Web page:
lifeDavid Sedaris: What I learnt from my fitness tracker about the world
Arts and Entertainment
Word master: Self holds up a copy of his novel ‘Umbrella’
booksUnlike 'talented mediocrity' George Orwell, you must approach this writer dictionary in hand
News
i100
Latest stories from i100
Have you tried new the Independent Digital Edition apps?
Independent Dating
and  

By clicking 'Search' you
are agreeing to our
Terms of Use.

iJobs Job Widget
iJobs General

SQL Implementation Consultant (VB,C#, SQL, Java, Eclipse, integ

£40000 - £50000 per annum + benefits+bonus+package: Harrington Starr: SQL Impl...

SQL Technical Implementation Consultant (Java, BA, Oracle, VBA)

£45000 - £55000 per annum + Benefits + Bonus: Harrington Starr: SQL Technical ...

Head of IT (Windows, Server, VMware, SAN, Fidessa, Equities)

£85000 per annum: Harrington Starr: Head of IT (Windows, Server, VMware, SAN, ...

Lead C# Developer (.Net, nHibernate, MVC, SQL) Surrey

£55000 - £60000 per annum + Benefits + Bonus: Harrington Starr: Lead C# Develo...

Day In a Page

'I’ll tell you what I would not serve - lamb and potatoes': US ambassador hits out at stodgy British food served at diplomatic dinners

'I’ll tell you what I would not serve - lamb and potatoes'

US ambassador hits out at stodgy British food
Radio Times female powerlist: A 'revolution' in TV gender roles

A 'revolution' in TV gender roles

Inside the Radio Times female powerlist
Endgame: James Frey's literary treasure hunt

James Frey's literary treasure hunt

Riddling trilogy could net you $3m
Fitbit: Because the tingle feels so good

Fitbit: Because the tingle feels so good

What David Sedaris learnt about the world from his fitness tracker
Saudis risk new Muslim division with proposal to move Mohamed’s tomb

Saudis risk new Muslim division with proposal to move Mohamed’s tomb

Second-holiest site in Islam attracts millions of pilgrims each year
Alexander Fury: The designer names to look for at fashion week this season

The big names to look for this fashion week

This week, designers begin to show their spring 2015 collections in New York
Will Self: 'I like Orwell's writing as much as the next talented mediocrity'

'I like Orwell's writing as much as the next talented mediocrity'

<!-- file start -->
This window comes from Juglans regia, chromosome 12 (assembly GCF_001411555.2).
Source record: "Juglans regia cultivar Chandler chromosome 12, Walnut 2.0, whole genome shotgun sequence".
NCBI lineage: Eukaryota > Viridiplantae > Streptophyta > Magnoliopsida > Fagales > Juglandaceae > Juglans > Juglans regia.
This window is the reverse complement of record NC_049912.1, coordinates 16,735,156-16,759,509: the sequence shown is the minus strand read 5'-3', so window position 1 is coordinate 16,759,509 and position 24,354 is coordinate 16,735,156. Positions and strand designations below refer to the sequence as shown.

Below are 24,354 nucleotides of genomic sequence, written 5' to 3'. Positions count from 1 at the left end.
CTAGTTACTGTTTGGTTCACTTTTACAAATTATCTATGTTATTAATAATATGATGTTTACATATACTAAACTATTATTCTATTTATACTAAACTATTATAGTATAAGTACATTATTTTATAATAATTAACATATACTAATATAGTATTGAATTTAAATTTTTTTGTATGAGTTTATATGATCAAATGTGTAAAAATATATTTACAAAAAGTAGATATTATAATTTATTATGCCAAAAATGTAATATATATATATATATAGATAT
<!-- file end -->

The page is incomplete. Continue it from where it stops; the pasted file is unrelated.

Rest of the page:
Will Self takes aim at Orwell's rules for writing plain English
Meet Afghanistan's middle-class paint-ballers

Meet Afghanistan's middle-class paint-ballers

Toy guns proving a popular diversion in a country flooded with the real thing
Al Pacino wows Venice

Al Pacino wows Venice

Ham among the brilliance as actor premieres two films at festival
Neil Lawson Baker interview: ‘I’ve gained so much from art. It’s only right to give something back’.

Neil Lawson Baker interview

‘I’ve gained so much from art. It’s only right to give something back’.
The other Mugabe who is lining up for the Zimbabwean presidency

The other Mugabe who is lining up for the Zimbabwean presidency

Wife of President Robert Mugabe appears to have her sights set on succeeding her husband
The model of a gadget launch: Cultivate an atmosphere of mystery and excitement to sell stuff people didn't realise they needed

The model for a gadget launch

Cultivate an atmosphere of mystery and excitement to sell stuff people didn't realise they needed
Alice Roberts: She's done pretty well, for a boffin without a beard

She's done pretty well, for a boffin without a beard

Alice Roberts talks about her new book on evolution - and why her early TV work drew flak from (mostly male) colleagues
Get well soon, Joan Rivers - an inspiration, whether she likes it or not

Get well soon, Joan Rivers

She is awful. But she's also wonderful, not in spite of but because of the fact she's forever saying appalling things, argues Ellen E Jones
Doctor Who Into the Dalek review: A classic sci-fi adventure with all the spectacle of a blockbuster

A fresh take on an old foe

Doctor Who Into the Dalek more than compensated for last week's nonsensical offering